Karula National Park, Southern Estonia.
Dear Waggler
The term waggle was coined by Karl von Frisch who won the Nobel Prize in 1973 for his brilliant discovery of insect communication. When honeybee scouts forage and locate a bounty of blooms and nectar, they return to the hive and do an instructive dance at the entrance. The dance directly describes the precise direction and distance to flowering plants and trees. The more vigorous the waggle, the richer the source of nectar. 
In the past few weeks, my inbox was flooded with donation requests from many worthy organizations. Like honeybees, non-profits constantly scout for financial “nectar.” Earlier this month it was “Giving Tuesday.” A later solicitation told me it was my last chance to give. In a larger sense, there is some truth to that statement. We are at a threshold in history that is more dire than any of us can fully comprehend or take in. The atmosphere and biosphere do not care what we think. The only thing that matters is what we do. 
It may feel that we staring into a looming abyss, and perhaps the most difficult obstacle we face is a lack of shared values that transcend the pervasive competition for money and resources.  At Project Regeneration, we draw a bright line between what is wrong, harmful, and heartbreaking. We accept and praise the science. But we are not going to get stuck there. We go to work, just like scout and worker bees, showing how regeneration creates possibility and abundance. It is the fundamental principle innate to all living systems including our bodies and cultures. 
In the coming year, we will complete the most comprehensive listing of climate solutions and challenges in the world, sorted by agency. They illuminate techniques and practices that reverse biological degradation and atmospheric global warming. These two seemingly different goals are the same thing. You can’t do one without the other. (You can see the progress in real time at Nexus). Nexus will be offered to organizations around the world under a Creative Commons license so that the research can be freely shared, translated, and modified to support every culture and location.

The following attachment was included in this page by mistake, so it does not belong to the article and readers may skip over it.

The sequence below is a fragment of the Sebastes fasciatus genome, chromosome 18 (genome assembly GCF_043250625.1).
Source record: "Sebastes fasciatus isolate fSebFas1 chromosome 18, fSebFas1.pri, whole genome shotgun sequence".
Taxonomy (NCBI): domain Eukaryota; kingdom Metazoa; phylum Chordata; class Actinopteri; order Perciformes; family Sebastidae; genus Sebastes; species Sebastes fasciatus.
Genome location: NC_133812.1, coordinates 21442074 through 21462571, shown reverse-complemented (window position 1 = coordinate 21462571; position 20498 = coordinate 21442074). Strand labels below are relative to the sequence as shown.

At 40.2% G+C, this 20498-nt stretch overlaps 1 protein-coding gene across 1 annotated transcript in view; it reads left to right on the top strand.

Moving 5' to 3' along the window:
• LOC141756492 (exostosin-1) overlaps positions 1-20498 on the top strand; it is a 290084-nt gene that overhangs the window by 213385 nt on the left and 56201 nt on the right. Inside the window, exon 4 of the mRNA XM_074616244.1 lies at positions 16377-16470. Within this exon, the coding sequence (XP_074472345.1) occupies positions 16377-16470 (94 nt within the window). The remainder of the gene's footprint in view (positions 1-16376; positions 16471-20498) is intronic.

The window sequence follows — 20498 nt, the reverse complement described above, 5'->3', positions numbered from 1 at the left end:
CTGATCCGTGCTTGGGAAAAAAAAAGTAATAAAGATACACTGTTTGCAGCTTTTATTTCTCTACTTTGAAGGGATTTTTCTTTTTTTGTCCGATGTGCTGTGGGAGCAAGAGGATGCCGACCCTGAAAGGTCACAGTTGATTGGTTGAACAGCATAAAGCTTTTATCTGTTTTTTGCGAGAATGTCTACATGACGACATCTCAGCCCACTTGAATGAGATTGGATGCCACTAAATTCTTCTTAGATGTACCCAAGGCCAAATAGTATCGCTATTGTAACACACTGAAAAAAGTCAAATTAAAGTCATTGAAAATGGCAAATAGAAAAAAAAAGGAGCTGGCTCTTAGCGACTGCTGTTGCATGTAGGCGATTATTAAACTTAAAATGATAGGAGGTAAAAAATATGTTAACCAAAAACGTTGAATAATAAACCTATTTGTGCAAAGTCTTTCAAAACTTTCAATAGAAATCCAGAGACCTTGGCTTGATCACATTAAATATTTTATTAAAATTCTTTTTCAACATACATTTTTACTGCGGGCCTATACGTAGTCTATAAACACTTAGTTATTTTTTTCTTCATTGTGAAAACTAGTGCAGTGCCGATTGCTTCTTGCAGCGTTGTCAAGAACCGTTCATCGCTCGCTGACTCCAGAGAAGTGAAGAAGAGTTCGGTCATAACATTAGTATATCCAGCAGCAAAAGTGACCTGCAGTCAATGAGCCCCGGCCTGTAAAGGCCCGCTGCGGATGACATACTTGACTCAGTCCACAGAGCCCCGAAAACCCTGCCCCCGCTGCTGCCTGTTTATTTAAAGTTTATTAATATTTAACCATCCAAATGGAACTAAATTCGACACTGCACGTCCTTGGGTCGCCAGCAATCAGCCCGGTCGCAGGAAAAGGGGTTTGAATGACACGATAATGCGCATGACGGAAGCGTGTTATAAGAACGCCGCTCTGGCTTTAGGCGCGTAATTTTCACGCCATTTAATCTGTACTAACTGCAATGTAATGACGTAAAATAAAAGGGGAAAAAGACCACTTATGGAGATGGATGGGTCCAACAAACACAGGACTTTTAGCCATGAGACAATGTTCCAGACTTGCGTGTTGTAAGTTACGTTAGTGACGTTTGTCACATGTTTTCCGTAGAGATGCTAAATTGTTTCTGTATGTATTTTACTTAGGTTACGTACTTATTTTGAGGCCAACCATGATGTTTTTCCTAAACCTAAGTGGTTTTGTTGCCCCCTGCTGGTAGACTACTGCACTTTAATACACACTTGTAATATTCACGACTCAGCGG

We are in development for a six-part streaming series. We will be publishing a book for children. We are working with one of the most prestigious universities in the world to implement a Regeneration Institute that will be embedded into all fourteen schools. And we are at the cusp of creating a School for Regeneration welcoming students of all ages. 
We do this on a modest budget. If you grant us monetary support, know that 93% of our funds go directly to staff. Our overhead is less than 7%. We are here for you and because of you. Regeneration is a path to a future that makes sense to everyone, a path grounded in reality, informed by values that bring people together. 
This is a big shout out to all who have been so supportive in the past years. And we are grateful for everyone’s presence. That in itself is a gift. If you can grant us financial support, I will personally reach out to thank each of you for your kindness.
With my deepest respect
Paul Hawken
Executive Director
Project Regeneration
Support Our Work
1. Karula National Park, Southern Estonia. Credit: Sven Zacek via NPL
2. Sisters returning home from the Ewaso Primary School in Ewaso, Laikipia, in Northern Kenya. Credit: Ami Vitale
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